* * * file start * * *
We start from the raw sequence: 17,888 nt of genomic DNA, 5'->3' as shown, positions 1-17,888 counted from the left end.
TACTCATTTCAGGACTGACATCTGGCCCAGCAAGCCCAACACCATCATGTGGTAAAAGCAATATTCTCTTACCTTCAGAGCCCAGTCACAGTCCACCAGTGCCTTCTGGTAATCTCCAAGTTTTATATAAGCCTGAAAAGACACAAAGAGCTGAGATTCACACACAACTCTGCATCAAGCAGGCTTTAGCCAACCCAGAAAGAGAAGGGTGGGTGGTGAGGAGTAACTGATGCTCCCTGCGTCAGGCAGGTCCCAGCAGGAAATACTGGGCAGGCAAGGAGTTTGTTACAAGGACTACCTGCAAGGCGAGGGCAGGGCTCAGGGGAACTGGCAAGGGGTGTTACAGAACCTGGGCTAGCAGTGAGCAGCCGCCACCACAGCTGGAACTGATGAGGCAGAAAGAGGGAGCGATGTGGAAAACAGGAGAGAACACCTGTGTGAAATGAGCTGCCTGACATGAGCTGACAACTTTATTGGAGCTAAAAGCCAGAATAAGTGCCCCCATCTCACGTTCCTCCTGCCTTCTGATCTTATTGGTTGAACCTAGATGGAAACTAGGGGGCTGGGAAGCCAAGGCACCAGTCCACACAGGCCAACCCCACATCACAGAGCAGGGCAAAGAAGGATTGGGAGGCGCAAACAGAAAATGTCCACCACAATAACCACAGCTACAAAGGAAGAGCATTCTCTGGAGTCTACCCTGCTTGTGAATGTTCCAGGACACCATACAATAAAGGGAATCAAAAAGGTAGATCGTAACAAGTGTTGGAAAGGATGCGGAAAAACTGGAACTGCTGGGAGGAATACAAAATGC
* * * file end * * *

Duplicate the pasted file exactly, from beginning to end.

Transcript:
We start from the raw sequence: 17,888 nt of genomic DNA, 5'->3' as shown, positions 1-17,888 counted from the left end.
TACTCATTTCAGGACTGACATCTGGCCCAGCAAGCCCAACACCATCATGTGGTAAAAGCAATATTCTCTTACCTTCAGAGCCCAGTCACAGTCCACCAGTGCCTTCTGGTAATCTCCAAGTTTTATATAAGCCTGAAAAGACACAAAGAGCTGAGATTCACACACAACTCTGCATCAAGCAGGCTTTAGCCAACCCAGAAAGAGAAGGGTGGGTGGTGAGGAGTAACTGATGCTCCCTGCGTCAGGCAGGTCCCAGCAGGAAATACTGGGCAGGCAAGGAGTTTGTTACAAGGACTACCTGCAAGGCGAGGGCAGGGCTCAGGGGAACTGGCAAGGGGTGTTACAGAACCTGGGCTAGCAGTGAGCAGCCGCCACCACAGCTGGAACTGATGAGGCAGAAAGAGGGAGCGATGTGGAAAACAGGAGAGAACACCTGTGTGAAATGAGCTGCCTGACATGAGCTGACAACTTTATTGGAGCTAAAAGCCAGAATAAGTGCCCCCATCTCACGTTCCTCCTGCCTTCTGATCTTATTGGTTGAACCTAGATGGAAACTAGGGGGCTGGGAAGCCAAGGCACCAGTCCACACAGGCCAACCCCACATCACAGAGCAGGGCAAAGAAGGATTGGGAGGCGCAAACAGAAAATGTCCACCACAATAACCACAGCTACAAAGGAAGAGCATTCTCTGGAGTCTACCCTGCTTGTGAATGTTCCAGGACACCATACAATAAAGGGAATCAAAAAGGTAGATCGTAACAAGTGTTGGAAAGGATGCGGAAAAACTGGAACTGCTGGGAGGAATACAAAATGC